We hiked around the area and a local lady, seeing our binocs, alerted us that she had just seen a Dusky-legged Guan. We headed off in the direction she pointed while she imitated the birds call. Sure enough, two of these giants flew out of the tree ahead. Plus, Rufous-browed Peppershrike, Violaceous Euphonia (I can just hear what W. C. Fields would do with that name!), Pale-breasted Thrush, Maroon-bellied Parakeet and two hummers: Violet-capped Woodnymph and Black Jacobin.
In all, our 90 minutes in Cantareira State Park netted me 33 species (my companions identified many more than that by ear which I didn't count). Of the 33 species, 30 were life birds for me.
Next stop: the coast. We drove an hour or so over the rainforest-covered mountain to the port city of Santos where we hoped to see a roosting spot for Scarlet Ibis. As we drove around the area, Maria, Ricardo and Carlos were amused by my excitement over Ruddy Ground-Doves which were about as common as Mourning Doves are for us back home, but were lifers for me. We also picked up Shiny Cowbird, Neotropic Cormorant, Gray-breasted Martin, and Smooth-billed Ani before arriving at the marina where we arranged for a small boat and driver to take us up the Quilombo River.
The pollution in the port area was disheartening. Rubbish floating everywhere and lining the shores. But soon my attention turned skyward as a Ringed Kingfisher buzzed us. White-necked and Little Blue Herons were abundant, as were Kelp Gulls (good thing since I never made it to see the one hanging out in Maryland this year). A pair of Amazon Kingfishers chased each other and, to round it out, we were treated to a Green Kingfisher as well.
As we left the harbor area and headed up river into the mangroves, the pollution lessened and the bird life increased. Tawny-headed Swallow, Yellow-billed Tern, Roseate Spoonbill, Magnificent Frigatebird, Rufous Crab-Hawk.
We never found the Scarlet Ibis, but we did land in the bush, walked around (never too far from the boat I might add) and were rewarded with great looks at Brazilian Tanager, Black-crowned Tityra, Yellow-legged Thrush, and a close-up study of a Yellow-lored Tody -flycatcher. I always like it when I get to see an endemic that's not even in the field guide (Collins) yet. And before the end of my Brazilian visit, I would see plenty!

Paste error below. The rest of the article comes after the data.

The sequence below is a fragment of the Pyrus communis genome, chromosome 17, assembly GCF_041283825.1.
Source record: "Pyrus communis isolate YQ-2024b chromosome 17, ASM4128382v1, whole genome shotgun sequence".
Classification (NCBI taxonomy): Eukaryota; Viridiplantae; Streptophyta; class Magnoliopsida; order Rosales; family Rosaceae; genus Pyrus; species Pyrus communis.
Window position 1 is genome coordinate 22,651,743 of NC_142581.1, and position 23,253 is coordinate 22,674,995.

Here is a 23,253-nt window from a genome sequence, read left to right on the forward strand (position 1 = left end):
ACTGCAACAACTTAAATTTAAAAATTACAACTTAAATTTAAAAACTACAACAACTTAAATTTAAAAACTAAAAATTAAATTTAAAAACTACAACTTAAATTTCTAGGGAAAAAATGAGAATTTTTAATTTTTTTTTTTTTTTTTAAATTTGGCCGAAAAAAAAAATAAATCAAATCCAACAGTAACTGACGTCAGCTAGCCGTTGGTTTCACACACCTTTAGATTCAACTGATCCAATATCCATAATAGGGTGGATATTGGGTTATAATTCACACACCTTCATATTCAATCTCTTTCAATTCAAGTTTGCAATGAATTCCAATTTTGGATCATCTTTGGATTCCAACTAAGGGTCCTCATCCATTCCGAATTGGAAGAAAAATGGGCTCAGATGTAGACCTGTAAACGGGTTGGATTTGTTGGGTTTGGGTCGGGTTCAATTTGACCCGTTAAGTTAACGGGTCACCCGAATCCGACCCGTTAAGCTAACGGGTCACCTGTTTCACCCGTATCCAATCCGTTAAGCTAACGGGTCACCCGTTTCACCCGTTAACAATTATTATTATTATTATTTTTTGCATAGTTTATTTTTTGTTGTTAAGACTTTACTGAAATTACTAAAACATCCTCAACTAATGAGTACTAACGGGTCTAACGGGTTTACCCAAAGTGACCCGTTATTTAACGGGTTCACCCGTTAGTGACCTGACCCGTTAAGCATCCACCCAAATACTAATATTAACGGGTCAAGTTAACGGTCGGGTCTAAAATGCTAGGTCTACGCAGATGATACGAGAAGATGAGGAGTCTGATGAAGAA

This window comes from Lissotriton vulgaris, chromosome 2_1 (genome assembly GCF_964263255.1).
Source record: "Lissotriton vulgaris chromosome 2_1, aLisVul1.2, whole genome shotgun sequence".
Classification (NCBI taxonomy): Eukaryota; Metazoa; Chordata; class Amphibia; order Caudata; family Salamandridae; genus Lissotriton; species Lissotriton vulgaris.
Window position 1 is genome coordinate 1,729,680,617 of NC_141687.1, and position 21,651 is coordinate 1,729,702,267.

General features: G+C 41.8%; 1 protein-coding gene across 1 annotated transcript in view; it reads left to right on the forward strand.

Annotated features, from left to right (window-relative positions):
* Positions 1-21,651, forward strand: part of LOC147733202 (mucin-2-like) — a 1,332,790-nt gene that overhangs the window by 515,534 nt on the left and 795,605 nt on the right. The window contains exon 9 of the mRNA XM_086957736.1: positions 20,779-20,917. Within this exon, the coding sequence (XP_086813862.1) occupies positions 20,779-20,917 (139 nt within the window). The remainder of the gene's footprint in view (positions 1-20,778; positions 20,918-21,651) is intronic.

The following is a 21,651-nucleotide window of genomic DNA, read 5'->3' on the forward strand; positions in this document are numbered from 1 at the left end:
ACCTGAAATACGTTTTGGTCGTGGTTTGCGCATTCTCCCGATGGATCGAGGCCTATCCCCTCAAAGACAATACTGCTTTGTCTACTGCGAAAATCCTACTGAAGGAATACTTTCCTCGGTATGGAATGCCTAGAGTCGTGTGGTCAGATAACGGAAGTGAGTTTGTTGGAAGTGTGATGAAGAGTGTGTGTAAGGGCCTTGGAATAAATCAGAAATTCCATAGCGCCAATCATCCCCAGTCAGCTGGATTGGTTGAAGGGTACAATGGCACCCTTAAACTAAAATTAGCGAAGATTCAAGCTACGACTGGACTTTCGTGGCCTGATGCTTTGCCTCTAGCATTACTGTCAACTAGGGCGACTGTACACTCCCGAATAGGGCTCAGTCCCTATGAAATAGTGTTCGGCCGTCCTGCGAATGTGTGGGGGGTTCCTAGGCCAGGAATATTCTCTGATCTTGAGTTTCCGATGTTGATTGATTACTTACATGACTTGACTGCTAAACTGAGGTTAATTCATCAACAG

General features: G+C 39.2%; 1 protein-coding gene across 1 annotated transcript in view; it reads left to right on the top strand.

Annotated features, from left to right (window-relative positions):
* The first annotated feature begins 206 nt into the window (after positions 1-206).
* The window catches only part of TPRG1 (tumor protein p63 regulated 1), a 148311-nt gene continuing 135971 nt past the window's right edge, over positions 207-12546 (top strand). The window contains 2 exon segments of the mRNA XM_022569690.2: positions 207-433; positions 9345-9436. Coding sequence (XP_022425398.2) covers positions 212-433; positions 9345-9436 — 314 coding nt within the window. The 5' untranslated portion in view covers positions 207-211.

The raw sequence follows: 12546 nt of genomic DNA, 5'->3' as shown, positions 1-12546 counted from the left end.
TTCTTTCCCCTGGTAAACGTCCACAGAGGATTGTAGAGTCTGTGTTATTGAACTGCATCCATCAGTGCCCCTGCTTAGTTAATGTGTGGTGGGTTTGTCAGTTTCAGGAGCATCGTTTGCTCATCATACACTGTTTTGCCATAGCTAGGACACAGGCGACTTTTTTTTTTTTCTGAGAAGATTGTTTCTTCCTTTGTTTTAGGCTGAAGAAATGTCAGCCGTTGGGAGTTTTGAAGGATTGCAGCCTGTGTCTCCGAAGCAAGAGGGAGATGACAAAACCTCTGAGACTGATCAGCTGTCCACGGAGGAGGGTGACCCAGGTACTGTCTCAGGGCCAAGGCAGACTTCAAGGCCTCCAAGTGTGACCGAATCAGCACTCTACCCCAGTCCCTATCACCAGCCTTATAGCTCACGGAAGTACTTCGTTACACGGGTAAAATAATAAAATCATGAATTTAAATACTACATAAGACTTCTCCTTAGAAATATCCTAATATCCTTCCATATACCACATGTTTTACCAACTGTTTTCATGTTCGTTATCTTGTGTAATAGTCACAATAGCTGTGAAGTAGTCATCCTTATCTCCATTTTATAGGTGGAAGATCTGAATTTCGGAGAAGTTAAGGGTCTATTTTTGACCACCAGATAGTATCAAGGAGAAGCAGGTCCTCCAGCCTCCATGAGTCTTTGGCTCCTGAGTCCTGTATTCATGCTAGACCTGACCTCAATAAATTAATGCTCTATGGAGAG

On our way back down river, we saw Crested and Chimango Caracara and heard Little Wood Rail. As we docked after an excellent outing, a Swallow-tailed Hummingbird was at the marina feeder.
I bid farewell to Maria, Ricardo and Carlos, with the recognition that their warmth and hospitality had given me a wonderful first impression of Brazil and the Brazilians. Not to mention that my life list was now at the 952 mark.
Then it was back to work. On Sunday we flew to Belo Horizonte, an inland city of 4 million people about an hour north from Sao Paolo. There the warm hospitality (and great food) of the Brazilians continued to delight us. After three and a half days of productive and enjoyable meetings, I was picked up early Thursday morning by Regina Ribeiro, a local bird guide who proposed to take me to Caraça, a lovely wildlife area in the mountains about two hours by car from Belo Horizonte.
I should pause here to thank birdchat. I have met wonderful birders through our online community and this was no exception. Birdchatter Jim Danzenbaker got me in touch with a guide in Belo who was not available, but who, in turn, put me in touch with Regina. She was a terrific bird guide and an enjoyable traveling companion. And it was birdchatters Johnny Powell and Paul Blakeburn and Andy Whittaker who originally suggested Caraça to me. Obrigado!